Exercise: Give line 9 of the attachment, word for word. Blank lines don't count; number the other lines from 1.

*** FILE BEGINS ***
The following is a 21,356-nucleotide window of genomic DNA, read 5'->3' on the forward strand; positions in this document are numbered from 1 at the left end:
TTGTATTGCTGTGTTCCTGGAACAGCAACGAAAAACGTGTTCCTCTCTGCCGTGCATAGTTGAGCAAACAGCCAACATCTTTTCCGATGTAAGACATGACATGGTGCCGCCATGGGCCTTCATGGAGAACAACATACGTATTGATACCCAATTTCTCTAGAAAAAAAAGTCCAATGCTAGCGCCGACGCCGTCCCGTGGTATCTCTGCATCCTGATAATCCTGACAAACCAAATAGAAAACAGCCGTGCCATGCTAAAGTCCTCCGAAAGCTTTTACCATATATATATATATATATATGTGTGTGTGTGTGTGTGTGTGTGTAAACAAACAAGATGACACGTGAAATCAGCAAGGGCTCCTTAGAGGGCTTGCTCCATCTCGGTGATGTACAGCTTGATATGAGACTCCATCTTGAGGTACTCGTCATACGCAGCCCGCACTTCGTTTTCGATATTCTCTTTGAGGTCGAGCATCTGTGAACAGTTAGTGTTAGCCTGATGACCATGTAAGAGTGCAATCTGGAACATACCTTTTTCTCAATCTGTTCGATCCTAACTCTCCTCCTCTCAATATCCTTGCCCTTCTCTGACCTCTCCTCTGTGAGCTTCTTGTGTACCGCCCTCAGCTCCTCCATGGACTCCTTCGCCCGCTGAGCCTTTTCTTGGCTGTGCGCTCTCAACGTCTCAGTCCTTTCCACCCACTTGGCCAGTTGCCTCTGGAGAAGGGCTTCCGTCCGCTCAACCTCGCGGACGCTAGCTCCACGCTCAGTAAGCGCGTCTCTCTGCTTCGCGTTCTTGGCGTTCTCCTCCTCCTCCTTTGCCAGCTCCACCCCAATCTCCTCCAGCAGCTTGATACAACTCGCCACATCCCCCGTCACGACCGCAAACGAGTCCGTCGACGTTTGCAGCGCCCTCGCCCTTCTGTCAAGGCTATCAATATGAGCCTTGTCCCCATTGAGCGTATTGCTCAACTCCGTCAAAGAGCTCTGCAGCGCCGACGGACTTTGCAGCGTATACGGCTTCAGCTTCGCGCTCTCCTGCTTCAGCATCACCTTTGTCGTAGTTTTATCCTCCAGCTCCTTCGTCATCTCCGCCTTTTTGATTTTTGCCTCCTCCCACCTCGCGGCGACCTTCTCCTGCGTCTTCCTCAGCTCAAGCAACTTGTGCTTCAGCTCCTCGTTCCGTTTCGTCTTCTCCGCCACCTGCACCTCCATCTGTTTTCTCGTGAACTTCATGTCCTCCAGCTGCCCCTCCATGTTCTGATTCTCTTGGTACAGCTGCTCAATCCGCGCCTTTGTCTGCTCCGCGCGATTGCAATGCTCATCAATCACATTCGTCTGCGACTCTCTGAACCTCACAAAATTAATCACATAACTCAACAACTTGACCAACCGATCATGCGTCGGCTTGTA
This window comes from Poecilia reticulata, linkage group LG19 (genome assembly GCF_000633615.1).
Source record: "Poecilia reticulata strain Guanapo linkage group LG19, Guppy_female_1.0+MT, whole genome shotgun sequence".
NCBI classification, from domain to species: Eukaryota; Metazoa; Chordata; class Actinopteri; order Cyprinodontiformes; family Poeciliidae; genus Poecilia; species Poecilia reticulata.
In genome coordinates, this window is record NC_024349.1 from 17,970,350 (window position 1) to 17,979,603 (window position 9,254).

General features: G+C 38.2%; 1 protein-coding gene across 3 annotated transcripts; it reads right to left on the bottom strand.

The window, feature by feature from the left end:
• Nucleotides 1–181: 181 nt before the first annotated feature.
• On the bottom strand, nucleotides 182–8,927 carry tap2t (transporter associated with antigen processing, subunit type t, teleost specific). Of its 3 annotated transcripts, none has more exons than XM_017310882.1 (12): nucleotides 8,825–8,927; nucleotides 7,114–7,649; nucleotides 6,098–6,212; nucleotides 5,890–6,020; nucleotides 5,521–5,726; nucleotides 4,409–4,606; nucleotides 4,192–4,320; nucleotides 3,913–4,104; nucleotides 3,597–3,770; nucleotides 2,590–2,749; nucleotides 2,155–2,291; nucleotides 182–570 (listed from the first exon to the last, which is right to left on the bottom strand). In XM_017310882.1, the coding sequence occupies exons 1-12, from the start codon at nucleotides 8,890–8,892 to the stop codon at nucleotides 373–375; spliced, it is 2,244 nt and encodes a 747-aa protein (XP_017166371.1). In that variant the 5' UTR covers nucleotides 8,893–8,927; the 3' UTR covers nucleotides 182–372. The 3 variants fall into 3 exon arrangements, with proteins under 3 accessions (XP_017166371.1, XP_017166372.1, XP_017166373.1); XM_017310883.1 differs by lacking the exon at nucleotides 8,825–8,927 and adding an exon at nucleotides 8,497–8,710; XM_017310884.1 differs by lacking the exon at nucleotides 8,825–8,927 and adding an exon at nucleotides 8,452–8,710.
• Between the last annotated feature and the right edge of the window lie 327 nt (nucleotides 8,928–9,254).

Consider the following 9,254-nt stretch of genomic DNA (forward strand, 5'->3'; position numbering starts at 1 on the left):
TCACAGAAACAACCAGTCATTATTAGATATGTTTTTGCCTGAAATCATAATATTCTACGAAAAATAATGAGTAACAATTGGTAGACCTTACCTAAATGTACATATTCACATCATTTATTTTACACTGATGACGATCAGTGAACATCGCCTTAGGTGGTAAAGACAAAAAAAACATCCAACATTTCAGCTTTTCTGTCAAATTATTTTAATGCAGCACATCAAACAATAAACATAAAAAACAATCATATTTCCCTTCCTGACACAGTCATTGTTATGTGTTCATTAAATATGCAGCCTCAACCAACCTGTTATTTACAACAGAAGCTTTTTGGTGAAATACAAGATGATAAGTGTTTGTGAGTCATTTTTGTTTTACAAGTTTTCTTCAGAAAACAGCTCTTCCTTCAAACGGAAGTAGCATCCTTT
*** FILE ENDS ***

• Nucleotides 1–181: 181 nt before the first annotated feature.